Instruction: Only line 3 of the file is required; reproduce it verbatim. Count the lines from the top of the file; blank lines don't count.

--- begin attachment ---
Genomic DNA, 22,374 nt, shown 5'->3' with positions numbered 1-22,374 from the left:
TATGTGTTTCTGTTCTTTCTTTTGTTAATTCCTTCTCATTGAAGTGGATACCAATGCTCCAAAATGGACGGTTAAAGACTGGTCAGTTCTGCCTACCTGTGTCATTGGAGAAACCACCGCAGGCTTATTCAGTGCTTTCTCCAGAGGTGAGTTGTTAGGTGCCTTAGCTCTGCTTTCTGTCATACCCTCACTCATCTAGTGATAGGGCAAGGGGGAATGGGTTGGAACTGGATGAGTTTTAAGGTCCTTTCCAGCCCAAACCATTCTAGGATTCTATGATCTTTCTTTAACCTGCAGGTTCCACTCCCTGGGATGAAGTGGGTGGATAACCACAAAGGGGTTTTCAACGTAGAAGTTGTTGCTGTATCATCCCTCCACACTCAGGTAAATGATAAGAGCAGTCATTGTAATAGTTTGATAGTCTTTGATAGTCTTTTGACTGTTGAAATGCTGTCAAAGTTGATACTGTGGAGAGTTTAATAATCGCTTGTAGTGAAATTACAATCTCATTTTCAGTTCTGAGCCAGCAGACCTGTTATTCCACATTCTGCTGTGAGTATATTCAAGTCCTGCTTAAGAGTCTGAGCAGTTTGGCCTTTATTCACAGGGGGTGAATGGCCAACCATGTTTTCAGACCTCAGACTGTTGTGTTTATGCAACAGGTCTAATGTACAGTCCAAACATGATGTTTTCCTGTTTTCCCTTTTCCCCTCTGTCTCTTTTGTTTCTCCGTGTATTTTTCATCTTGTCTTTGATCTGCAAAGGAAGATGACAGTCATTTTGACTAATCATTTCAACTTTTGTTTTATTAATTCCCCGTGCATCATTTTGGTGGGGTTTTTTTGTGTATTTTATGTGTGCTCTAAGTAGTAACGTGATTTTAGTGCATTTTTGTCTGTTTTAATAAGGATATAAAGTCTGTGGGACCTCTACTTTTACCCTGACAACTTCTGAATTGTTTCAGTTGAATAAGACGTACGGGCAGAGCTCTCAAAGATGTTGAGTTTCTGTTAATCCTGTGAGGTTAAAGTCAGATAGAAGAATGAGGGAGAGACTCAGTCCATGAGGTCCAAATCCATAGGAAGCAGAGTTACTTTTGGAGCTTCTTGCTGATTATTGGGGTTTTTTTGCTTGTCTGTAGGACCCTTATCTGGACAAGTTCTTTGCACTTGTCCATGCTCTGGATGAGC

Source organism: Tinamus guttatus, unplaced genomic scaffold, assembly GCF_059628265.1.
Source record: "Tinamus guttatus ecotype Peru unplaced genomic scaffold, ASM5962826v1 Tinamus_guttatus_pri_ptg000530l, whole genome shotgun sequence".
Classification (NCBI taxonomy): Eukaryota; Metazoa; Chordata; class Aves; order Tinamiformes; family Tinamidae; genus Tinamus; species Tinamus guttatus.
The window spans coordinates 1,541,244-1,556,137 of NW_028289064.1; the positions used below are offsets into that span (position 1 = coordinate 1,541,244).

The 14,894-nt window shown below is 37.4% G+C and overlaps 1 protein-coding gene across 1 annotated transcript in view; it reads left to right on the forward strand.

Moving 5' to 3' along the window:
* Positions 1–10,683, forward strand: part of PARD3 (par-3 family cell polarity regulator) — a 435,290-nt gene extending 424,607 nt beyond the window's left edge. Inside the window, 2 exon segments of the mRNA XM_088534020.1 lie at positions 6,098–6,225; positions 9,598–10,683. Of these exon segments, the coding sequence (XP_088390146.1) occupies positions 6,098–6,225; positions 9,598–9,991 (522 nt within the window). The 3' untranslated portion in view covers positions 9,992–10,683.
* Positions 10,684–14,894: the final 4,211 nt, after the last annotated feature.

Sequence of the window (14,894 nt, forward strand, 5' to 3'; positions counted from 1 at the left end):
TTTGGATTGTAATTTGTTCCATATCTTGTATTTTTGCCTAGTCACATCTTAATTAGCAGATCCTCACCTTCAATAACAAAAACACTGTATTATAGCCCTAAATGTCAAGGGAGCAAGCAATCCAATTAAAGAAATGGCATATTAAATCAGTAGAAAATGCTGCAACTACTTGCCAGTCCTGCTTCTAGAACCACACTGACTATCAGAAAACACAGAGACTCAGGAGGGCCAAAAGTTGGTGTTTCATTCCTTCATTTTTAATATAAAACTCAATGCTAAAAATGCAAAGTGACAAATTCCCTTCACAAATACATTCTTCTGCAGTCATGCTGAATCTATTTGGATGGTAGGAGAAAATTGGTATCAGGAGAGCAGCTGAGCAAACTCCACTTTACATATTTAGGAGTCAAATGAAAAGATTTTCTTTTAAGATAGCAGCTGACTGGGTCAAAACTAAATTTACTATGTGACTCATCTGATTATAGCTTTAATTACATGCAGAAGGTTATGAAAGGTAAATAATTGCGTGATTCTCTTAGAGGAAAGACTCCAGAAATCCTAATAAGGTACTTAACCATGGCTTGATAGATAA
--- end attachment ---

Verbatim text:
Source organism: Tinamus guttatus, unplaced genomic scaffold, assembly GCF_059628265.1.